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Wildfire seasons are increasing in length each year, with fires that bring strong winds, flying embers, smoke, and large flames. With a little planning, you can help protect your home, art and other collectibles from a wildfire. Below are a few tips to get you started:

  • Enroll in Wildfire Defense Services. Available for no additional charge, this program helps protect your family, house, and property if a wildfire approaches your home and has saved our policyholders millions in property damage. Contact your agent or broker to see if your home is eligible for Chubb’s Wildfire Defense Services. For more information and to enroll, go to the Client log-in page, visit the Catastrophe Services section, and click on Wildfire Defense Services.
  • Make sure the fire department has access to your property. If your residence is gated, contact the fire department each year to share gate codes, talk about how they will access gates during a power outage, and make sure they have enough driveway clearance.
  • Ensure your property address is clearly visible from the road, with illuminated numbers and/or a contrasting background. This helps emergency responders identify your property quickly.
  • Clearly mark hydrants and water sources on or near your property. Work with your local fire department to determine water sources outside your property lines.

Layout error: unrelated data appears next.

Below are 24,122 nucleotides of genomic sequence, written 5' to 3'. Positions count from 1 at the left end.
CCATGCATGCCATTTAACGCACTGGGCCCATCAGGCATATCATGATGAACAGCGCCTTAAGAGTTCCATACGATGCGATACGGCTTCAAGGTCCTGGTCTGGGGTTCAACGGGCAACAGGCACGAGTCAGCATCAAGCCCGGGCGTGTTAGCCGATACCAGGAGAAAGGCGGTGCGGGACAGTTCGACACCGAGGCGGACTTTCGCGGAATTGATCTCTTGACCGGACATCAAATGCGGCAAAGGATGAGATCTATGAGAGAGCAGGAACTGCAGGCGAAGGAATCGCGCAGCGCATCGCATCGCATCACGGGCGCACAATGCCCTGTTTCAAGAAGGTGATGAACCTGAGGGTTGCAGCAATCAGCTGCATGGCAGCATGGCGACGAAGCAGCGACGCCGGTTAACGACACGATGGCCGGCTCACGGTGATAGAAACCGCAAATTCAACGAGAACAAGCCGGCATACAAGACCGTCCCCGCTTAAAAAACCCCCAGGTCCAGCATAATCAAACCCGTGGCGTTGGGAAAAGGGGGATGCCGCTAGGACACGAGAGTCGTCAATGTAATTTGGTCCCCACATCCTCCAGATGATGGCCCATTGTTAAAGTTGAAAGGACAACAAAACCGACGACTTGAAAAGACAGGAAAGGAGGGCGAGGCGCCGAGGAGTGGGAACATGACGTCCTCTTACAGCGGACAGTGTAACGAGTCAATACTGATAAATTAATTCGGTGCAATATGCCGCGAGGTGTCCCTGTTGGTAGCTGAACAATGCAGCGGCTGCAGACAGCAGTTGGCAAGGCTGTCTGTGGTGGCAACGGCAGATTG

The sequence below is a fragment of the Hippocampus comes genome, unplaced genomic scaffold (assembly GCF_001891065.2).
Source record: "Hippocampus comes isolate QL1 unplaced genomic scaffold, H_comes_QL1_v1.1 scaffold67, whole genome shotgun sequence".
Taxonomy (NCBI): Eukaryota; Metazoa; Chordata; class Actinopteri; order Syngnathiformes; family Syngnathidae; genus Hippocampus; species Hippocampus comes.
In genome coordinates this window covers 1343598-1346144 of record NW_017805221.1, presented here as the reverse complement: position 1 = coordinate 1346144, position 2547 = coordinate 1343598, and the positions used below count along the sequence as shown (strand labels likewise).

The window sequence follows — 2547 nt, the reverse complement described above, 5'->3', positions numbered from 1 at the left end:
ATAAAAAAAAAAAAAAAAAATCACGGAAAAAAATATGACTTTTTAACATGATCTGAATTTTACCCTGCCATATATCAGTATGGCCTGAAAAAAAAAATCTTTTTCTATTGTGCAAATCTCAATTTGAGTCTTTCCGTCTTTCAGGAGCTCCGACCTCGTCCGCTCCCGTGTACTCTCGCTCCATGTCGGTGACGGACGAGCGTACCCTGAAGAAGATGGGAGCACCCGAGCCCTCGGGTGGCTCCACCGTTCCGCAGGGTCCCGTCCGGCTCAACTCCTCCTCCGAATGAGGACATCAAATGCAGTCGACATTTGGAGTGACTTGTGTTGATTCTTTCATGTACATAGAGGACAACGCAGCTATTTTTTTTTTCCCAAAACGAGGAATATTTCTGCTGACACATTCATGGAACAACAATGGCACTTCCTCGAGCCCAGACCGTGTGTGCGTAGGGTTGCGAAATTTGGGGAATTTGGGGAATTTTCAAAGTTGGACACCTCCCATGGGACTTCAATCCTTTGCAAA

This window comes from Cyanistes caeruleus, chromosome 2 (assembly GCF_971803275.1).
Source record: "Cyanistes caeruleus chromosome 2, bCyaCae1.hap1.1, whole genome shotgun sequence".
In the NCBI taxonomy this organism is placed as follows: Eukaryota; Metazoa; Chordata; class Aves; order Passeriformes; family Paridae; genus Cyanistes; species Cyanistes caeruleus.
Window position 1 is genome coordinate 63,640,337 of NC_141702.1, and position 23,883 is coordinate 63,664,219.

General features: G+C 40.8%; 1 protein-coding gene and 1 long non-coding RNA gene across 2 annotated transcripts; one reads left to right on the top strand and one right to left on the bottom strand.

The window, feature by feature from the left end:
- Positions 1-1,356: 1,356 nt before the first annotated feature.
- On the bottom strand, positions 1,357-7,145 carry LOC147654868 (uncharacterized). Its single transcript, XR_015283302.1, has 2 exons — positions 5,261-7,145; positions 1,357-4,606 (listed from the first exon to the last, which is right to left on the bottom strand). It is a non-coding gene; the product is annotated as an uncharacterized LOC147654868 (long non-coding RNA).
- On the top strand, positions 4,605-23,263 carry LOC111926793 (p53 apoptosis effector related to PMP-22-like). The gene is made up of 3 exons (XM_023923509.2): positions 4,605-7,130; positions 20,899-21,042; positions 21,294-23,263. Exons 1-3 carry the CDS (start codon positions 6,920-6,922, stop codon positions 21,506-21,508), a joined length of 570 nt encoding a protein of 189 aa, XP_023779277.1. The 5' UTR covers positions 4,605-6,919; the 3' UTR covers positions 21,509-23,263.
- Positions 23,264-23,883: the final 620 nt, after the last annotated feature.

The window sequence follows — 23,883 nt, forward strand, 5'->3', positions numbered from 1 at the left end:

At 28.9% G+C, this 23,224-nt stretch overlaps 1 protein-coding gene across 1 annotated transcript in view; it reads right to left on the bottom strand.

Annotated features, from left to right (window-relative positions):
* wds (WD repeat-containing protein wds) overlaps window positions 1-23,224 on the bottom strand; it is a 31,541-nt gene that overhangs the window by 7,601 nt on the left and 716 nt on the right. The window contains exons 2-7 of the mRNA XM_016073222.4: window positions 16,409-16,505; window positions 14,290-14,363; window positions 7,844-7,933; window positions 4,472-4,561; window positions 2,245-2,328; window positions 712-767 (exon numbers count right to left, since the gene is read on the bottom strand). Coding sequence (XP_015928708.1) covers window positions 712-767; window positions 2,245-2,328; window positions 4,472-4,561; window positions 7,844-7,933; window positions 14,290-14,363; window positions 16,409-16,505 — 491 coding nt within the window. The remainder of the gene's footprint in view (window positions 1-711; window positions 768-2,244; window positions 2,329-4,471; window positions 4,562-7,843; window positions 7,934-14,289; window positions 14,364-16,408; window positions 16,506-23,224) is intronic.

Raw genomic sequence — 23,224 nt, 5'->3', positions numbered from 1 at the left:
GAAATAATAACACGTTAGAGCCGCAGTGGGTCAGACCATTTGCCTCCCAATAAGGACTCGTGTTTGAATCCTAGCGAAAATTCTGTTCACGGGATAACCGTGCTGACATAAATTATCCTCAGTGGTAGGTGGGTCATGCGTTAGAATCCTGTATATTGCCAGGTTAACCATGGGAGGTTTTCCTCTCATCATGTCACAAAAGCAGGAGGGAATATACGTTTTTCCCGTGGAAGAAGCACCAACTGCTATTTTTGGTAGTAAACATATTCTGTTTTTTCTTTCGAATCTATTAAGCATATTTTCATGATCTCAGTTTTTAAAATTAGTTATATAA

• Check your alarms. Each year inspect your home and property to ensure that alarm systems, such as smoke detectors, are functioning properly.
  • Reduce indoor air pollution. Set up a portable air cleaner with a high-efficiency (high MERV) or HEPA filter.
  • Install windows and doors with dual-paned tempered glass.
  • Install rooftop sprinklers. Rooftop sprinklers can create a wet barrier around your home and immediate surrounding property if a fire is near, helping protect your home and property.
  • Clear debris. Make sure roofs, gutters, and areas under decks and stairs are cleared of leaves, pine needles, and other debris.
  • Fireproof the roof. Contact a licensed contractor to retrofit all vents with ember- resistive vents that are 1/16 - 1/8-inch-thick metal mesh and/or cap roof tiles with mortar or bird stops.
  • Create a defensible space. Properly manage vegetation to provide a defensible space that is within 500 feet of your home. This includes pruning tree limbs and creating proper horizontal and vertical spacing between vegetation. Consult with your local or state fire agency for appropriate defensible space guidelines in your area. View our infographic for ideas and tips on how to create defensible space.